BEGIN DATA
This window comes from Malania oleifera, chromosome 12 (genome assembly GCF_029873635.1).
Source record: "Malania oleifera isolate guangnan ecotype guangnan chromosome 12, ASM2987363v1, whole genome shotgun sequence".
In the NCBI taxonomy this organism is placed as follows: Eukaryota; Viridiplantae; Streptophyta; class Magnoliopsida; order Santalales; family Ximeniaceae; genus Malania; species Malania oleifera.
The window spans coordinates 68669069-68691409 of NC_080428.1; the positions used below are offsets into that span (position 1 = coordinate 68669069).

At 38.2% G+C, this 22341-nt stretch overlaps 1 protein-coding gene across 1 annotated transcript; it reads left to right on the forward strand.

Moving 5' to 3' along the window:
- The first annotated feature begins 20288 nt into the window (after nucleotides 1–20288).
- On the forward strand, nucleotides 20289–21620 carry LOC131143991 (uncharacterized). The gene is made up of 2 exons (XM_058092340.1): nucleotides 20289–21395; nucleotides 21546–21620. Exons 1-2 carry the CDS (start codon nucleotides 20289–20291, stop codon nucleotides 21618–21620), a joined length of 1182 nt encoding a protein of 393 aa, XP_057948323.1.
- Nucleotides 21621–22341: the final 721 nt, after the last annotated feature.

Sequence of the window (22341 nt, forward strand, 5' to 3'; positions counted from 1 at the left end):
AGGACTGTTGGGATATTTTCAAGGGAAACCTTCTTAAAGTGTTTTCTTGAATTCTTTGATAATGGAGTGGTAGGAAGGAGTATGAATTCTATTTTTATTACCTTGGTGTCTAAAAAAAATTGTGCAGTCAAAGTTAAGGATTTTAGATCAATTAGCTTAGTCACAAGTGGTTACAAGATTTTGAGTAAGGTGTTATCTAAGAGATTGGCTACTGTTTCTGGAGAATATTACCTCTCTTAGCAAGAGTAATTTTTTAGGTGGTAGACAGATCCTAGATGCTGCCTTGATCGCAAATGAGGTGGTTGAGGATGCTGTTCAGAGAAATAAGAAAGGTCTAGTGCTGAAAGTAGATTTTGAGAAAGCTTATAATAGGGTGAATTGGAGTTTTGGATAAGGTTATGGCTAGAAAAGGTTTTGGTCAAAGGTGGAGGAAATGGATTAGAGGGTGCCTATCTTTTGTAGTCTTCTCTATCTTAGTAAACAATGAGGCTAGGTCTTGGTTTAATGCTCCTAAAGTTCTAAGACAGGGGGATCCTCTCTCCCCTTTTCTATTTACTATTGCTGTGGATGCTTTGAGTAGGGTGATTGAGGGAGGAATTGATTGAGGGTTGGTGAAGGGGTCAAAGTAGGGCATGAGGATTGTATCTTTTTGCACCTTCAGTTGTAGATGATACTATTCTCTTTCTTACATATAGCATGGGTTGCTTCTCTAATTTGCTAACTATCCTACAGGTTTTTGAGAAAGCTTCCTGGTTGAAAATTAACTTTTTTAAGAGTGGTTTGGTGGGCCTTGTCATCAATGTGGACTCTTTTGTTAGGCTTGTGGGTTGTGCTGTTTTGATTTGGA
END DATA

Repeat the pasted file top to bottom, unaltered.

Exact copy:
This window comes from Malania oleifera, chromosome 12 (genome assembly GCF_029873635.1).
Source record: "Malania oleifera isolate guangnan ecotype guangnan chromosome 12, ASM2987363v1, whole genome shotgun sequence".
In the NCBI taxonomy this organism is placed as follows: Eukaryota; Viridiplantae; Streptophyta; class Magnoliopsida; order Santalales; family Ximeniaceae; genus Malania; species Malania oleifera.
The window spans coordinates 68669069-68691409 of NC_080428.1; the positions used below are offsets into that span (position 1 = coordinate 68669069).

At 38.2% G+C, this 22341-nt stretch overlaps 1 protein-coding gene across 1 annotated transcript; it reads left to right on the forward strand.

Moving 5' to 3' along the window:
- The first annotated feature begins 20288 nt into the window (after nucleotides 1–20288).
- On the forward strand, nucleotides 20289–21620 carry LOC131143991 (uncharacterized). The gene is made up of 2 exons (XM_058092340.1): nucleotides 20289–21395; nucleotides 21546–21620. Exons 1-2 carry the CDS (start codon nucleotides 20289–20291, stop codon nucleotides 21618–21620), a joined length of 1182 nt encoding a protein of 393 aa, XP_057948323.1.
- Nucleotides 21621–22341: the final 721 nt, after the last annotated feature.

Sequence of the window (22341 nt, forward strand, 5' to 3'; positions counted from 1 at the left end):
AGGACTGTTGGGATATTTTCAAGGGAAACCTTCTTAAAGTGTTTTCTTGAATTCTTTGATAATGGAGTGGTAGGAAGGAGTATGAATTCTATTTTTATTACCTTGGTGTCTAAAAAAAATTGTGCAGTCAAAGTTAAGGATTTTAGATCAATTAGCTTAGTCACAAGTGGTTACAAGATTTTGAGTAAGGTGTTATCTAAGAGATTGGCTACTGTTTCTGGAGAATATTACCTCTCTTAGCAAGAGTAATTTTTTAGGTGGTAGACAGATCCTAGATGCTGCCTTGATCGCAAATGAGGTGGTTGAGGATGCTGTTCAGAGAAATAAGAAAGGTCTAGTGCTGAAAGTAGATTTTGAGAAAGCTTATAATAGGGTGAATTGGAGTTTTGGATAAGGTTATGGCTAGAAAAGGTTTTGGTCAAAGGTGGAGGAAATGGATTAGAGGGTGCCTATCTTTTGTAGTCTTCTCTATCTTAGTAAACAATGAGGCTAGGTCTTGGTTTAATGCTCCTAAAGTTCTAAGACAGGGGGATCCTCTCTCCCCTTTTCTATTTACTATTGCTGTGGATGCTTTGAGTAGGGTGATTGAGGGAGGAATTGATTGAGGGTTGGTGAAGGGGTCAAAGTAGGGCATGAGGATTGTATCTTTTTGCACCTTCAGTTGTAGATGATACTATTCTCTTTCTTACATATAGCATGGGTTGCTTCTCTAATTTGCTAACTATCCTACAGGTTTTTGAGAAAGCTTCCTGGTTGAAAATTAACTTTTTTAAGAGTGGTTTGGTGGGCCTTGTCATCAATGTGGACTCTTTTGTTAGGCTTGTGGGTTGTGCTGTTTTGATTTGGA